When nothing is known, anything is possible Margaret Drabble
In this series of posts we are revisiting classic lower bounds from the 1980’s. Most of them focused on deterministic protocols and computationally unbounded adversaries. Part of our goal is to provide a more modern view that also considers randomized protocols and computational restrictions on the adversary.
In this post we discuss another classic impossibility result. This time in the synchronous model. This lower bound shows that with $n=3f$ parties one cannot solve Byzantine agreement in the face of an adversary controlling $f$ parties. We show the version where $n=3$ parties.
Informally this lower bound captures the following: if there are only three parties $A,B,C$ and say $B$ and $C$ blame each other for lying and provide no proof-of-malice to $A$, then $A$ has no way to decide between $B$ and $C$. $A$ has no way to know who to trust and agree with.
The high-level approach to the lower bound will be similar to our previous lower bound. We will use two powerful techniques: indistinguishability (where some parties can not tell between two potential worlds) and hybridization (where we build intermediate worlds between the two contradicting worlds and use a chain of indistinguishability arguments for a contradiction.).
In the previous lower bound, we used messages delays due to partial synchrony to create the indistinguishability arguments. In this lower bound, we are crucially going to rely on the ability of an adversary to simulate different worlds and present different views of the worlds to different parties.
We prove this result by contradiction. Suppose there is a protocol that can achieve Byzantine agreement with three parties. We will define worlds 1, 2, and 3:
In World 1, parties $A$ and $B$ start with input 1. Corrupt party $C$ simulates the worlds of four players, $C, A’, B’, C’$ connected in a peculiar fashion as shown in the figure. $C$ starts with input 1 whereas, $A’, B’$ and $C’$ start with input 0. Thus, $B$ interacts with an instance of $C$ that starts with input 1 and $A$ interacts with an instance of $C$ (i.e., $C’$) that starts with input 0. Intuitively, by sending messages to $B$ based on what it receives from $A’$, $C$ is framing $A$ as if $A$ started with input 0. Similarly, $C’$ is framing $B$ by sending messages received from $B’$. The connections in the peculiar order ensures that the simulated parties can send appropriate messages to $A$ and $B$.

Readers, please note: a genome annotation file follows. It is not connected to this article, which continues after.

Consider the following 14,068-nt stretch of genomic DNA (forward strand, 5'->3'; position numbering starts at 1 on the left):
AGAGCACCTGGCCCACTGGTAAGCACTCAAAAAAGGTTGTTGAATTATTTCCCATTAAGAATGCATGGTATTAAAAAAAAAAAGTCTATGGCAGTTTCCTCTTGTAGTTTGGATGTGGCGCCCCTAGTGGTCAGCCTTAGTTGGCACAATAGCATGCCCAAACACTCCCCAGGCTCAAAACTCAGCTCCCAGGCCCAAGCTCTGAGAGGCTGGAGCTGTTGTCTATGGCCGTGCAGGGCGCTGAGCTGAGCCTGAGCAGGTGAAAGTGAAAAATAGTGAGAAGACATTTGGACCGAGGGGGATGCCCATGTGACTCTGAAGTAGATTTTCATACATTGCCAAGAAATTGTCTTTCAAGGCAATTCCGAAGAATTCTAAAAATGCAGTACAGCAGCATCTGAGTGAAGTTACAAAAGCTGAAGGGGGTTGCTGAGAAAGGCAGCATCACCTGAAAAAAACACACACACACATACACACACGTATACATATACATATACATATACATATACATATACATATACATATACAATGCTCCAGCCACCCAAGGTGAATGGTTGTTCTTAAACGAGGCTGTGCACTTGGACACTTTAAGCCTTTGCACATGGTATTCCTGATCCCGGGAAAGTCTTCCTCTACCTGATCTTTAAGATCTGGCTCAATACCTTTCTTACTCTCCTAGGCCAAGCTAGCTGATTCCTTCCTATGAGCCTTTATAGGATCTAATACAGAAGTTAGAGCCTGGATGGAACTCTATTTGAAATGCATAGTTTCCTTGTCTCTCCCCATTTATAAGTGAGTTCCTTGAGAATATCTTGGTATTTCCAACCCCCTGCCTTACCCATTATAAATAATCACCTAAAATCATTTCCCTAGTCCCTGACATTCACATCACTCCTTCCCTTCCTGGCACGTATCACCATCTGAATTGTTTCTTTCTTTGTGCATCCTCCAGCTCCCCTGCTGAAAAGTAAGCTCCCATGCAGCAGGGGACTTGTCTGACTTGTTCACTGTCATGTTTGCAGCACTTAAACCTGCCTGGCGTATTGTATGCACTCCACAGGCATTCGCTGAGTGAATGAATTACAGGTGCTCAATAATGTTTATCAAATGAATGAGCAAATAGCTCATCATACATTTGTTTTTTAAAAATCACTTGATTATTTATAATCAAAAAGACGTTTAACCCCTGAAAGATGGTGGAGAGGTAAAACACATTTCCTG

Now, since validity property holds despite what the corrupt party $C$ does, $A$ and $B$ commit to 1.
In World 2, parties $B$ and $C$ start with input 0. Corrupt party $A$ simulates the worlds of four players, $A$, $B’$, $C’$, and $A’$ connected as shown in the figure. The simulation is similar to world 1. Here, when $A$ is sending messages to $B$, it is framing $C$ to have sent 1. Similarly, $A’$ is framing $B$. Again, since the validity property holds, $B$ and $C$ commit to 0.
In World 3, party $A$ starts with 1 and $C$ starts with 0. Corrupt party $B$ simulates the worlds of four players, $B$, $C’$, $A’$, and $B’$ as shown in the figure. Parties $B$ and $C’$ start with input 1 whereas $A’$ and $B’$ start with input 0.
The question is: what do $A$ and $C$ output?
We argue that $A$ outputs 1 and $C$ outputs 0. Why?
Observe that from party $A$’s perspective, World 3 is the same as World 1. From the figure, it can be seen that if we start from a double-circled $A$ and go clock-wise, the connections and inputs from parties are exactly the same. Intuitively, observe that in World 1, $C’$ started with input 0 and framed $B$ to have input 0 (the fully connected hexagon is necessary to make the argument more formal). However, $A$ decided to output 1 in World 1. Thus, since it obtains exactly the same set of messages in World 3, party $A$ outputs 1. By a similar argument party $C$ outputs 0.
Thus, if the validity property holds in Worlds 1 and 2, the agreement property cannot hold in World 3 (we cannot show absence of validity in World 3 since the honest parties started with different values).
Simulation of parties by the adversary
The main thing to observe is that the lower bound requires the adversary to simulate $4$ parties (in general, $n+f$ parties). So this lower bound does not hold if the adversary cannot simulate. Here are a couple of interesting cases:
- Trusted setup: Under the classic computational assumptions that assume the adversary is polynomially bounded, this lower bound still holds assuming there is not setup. If there is a trusted PKI setup, then the adversary will not be able to simulate all of the other parties with different inputs.
- Computationally bounded adversaries: Under more fine grained assumptions where the adversaries’ power to solve certain computational puzzles is restricted, it is in fact possible to circumvent this lower bound - without any trusted setup. See KMS, AD, and GGLP.
The other thing to observe is that when the FLM bound holds, it holds in a strong way for randomized protocols, disallowing even protocols that reach agreement with a small constant probability of error.
[FLM 85 modern version] It is impossible to solve synchronous agreement with probability $> 2/3$ against a Byzantine adversary that can simulate $n+f$ parties if $f \geq n/3$.
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Acknowledgment. We thank Georgios Konstantopoulos and Avishay Yanai for identifying typographical errors and helping improve the post.